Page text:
Q | You don’t therefore at all agree with the notion that the ICC targets Africans because Africans actively chose to refer  cases to the ICC out of their own free will?

I do not agree and I will never agree to it [that the ICC targets Africans]. I have made it very clear that if we Africans have a problem among ourselves, in fact it is very shameful that, instead of being brave and putting it before the AU and letting our continental body sort it out, we want to use international institutions to solve our problems.

Q | So you must be very proud of what Mrs Bensouda is doing at the ICC?

She is an international civil servant. I am proud not because she is a Gambian, I am proud because she is an African woman. This was a post that initially was not meant for Africans, but today if Africans head an institution I think we should work with the institution. I am not defending the ICC but I am defending the truth.

Q | Turning to The Gambia, under your leadership, your country gets a lot of bad press. Rarely do we read about the developmental changes that have happened under you leadership. It’s my first visit here and I have learnt from ordinary people I have been speaking to on the streets how a few years ago there was no university in The Gambia, and there was no television. What have you done since you came to power in 1994?

Yes, a few years ago there was no university here. And that is part of the reasons why we have left the Commonwealth. The British were here in The Gambia for 400 years, and in that time they built only one high school.

Q | Really?

Yes, in 400 years the British built only one high school; then there were 30 years of the so-called independence (under president Dawda Jawara, whom Yahya Jammeh deposed in a bloodless coup in 1994), with no university, no high school; [and] yes, the post-independence government never built a single high school, a single hospital, in the 30 years it was in power. Do you understand? Even the British-built high school, called Armitage High School (established by colonial governor Cecil Hamilton Armitage in 1927), was for the children of traditional rulers in order to appease them and that was the only high school they built in 400 years of occupation!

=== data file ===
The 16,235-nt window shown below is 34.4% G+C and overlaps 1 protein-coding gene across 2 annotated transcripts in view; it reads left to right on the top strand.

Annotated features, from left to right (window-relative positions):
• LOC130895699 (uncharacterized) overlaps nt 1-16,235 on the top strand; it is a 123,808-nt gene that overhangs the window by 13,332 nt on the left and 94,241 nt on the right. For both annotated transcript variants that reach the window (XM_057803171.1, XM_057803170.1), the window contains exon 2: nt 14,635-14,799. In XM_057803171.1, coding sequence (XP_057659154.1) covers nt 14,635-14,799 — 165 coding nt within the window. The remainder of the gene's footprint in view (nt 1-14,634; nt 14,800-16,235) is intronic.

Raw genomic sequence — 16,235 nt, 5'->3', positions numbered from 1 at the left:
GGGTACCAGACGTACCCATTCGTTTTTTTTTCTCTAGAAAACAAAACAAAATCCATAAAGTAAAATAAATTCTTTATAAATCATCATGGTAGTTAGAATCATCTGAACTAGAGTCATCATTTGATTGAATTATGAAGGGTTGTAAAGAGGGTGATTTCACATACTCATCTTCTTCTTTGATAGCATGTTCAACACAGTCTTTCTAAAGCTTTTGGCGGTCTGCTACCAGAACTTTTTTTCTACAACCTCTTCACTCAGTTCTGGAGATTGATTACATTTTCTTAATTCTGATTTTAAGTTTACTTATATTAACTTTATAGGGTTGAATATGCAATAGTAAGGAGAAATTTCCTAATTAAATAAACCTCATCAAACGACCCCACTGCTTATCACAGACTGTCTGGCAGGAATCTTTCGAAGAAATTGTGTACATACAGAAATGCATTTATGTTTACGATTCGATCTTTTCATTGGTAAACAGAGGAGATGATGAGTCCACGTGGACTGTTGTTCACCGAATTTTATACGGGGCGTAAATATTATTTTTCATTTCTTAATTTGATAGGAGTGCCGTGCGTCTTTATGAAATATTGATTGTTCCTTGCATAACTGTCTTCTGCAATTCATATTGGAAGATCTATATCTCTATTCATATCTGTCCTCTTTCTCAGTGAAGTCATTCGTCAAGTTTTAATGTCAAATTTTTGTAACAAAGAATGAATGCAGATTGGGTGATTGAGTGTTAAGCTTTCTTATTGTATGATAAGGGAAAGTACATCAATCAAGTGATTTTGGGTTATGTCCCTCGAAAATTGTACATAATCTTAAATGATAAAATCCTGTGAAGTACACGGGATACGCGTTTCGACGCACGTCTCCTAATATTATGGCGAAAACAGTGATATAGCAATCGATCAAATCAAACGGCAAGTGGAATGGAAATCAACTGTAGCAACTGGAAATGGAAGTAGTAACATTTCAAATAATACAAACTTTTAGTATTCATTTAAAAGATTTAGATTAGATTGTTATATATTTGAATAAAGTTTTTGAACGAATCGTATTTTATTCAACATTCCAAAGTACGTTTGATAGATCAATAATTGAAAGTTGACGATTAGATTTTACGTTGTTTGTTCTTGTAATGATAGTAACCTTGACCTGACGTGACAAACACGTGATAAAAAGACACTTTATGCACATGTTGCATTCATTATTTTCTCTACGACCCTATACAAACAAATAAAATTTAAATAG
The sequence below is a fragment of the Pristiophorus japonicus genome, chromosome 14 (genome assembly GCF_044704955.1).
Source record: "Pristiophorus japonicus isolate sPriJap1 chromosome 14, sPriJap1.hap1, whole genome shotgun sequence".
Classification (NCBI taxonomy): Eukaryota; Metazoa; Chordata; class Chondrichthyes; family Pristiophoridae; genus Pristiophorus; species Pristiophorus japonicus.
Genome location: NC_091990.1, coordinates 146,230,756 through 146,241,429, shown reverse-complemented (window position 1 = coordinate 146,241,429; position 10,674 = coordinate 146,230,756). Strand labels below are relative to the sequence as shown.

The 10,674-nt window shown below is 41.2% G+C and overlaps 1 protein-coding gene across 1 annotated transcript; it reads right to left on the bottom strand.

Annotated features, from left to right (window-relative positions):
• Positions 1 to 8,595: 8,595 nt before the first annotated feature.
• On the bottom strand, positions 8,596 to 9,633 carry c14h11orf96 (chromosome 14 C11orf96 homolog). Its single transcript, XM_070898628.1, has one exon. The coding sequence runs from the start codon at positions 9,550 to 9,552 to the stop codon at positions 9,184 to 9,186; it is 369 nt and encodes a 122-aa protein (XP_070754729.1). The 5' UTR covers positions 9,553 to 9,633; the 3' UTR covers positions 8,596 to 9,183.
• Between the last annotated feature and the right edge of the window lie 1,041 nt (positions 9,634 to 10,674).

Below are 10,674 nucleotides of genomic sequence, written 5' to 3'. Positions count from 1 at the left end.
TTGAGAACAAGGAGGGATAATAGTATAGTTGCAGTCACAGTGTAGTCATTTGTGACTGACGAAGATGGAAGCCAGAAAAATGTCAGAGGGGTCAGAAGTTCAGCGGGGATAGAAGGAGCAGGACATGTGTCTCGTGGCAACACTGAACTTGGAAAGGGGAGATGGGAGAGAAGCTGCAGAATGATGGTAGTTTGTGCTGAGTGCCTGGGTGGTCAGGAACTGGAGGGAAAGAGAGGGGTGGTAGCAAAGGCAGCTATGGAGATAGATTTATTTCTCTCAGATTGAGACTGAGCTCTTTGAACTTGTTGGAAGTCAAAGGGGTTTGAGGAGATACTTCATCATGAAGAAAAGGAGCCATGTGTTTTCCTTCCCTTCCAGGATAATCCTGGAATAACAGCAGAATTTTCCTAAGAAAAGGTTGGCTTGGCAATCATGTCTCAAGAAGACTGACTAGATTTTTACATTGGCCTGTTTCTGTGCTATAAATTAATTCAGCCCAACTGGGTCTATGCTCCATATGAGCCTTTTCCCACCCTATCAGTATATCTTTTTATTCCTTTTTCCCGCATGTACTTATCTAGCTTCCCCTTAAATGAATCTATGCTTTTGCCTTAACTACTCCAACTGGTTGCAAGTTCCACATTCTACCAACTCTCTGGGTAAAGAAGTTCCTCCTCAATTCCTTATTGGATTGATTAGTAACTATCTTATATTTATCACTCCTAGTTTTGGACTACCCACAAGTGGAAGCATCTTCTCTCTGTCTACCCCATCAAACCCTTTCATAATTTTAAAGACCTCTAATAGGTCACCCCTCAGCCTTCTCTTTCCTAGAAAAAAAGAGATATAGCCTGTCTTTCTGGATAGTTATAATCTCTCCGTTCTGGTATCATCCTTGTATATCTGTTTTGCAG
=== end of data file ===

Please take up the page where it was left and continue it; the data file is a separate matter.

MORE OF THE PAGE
So let us do the mathematics: if one high school was built in 400 years, how many years would it have taken us to add a college or a university? Nearly a billion years?

Therefore, when you listen to the tone of the BBC, saying we didn’t tell anybody about our decision to withdraw from the Commonwealth, you wonder. What they are saying is that we should have taken permission from somebody, after informing them ahead of time, and they would have advised us whether or not to withdraw or not to leave the Commonwealth.

And it’s not only about The Gambia. They want every African government or leader to do the same. Consult the West before we do anything. Well, that time is long past. We don’t want to be anybody’s servant.

Now they are telling everyone how The Gambia was benefiting from the Commonwealth, though they won’t say by how much. But let me tell you the true story about how much The Gambia was putting into the Commonwealth annually, compared to what we got from the Commonwealth. It didn’t balance.

If I have to give, say, $8m annually to an institution that belongs to both of us, and I get less than $1m back annually, who is benefiting and who is losing?  

Let them be. And from now on we shall do what is right according to our norms, culture and religion. And we shall leave them to practise what is right according to their norms, culture and religion.

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Written by African Business Magazine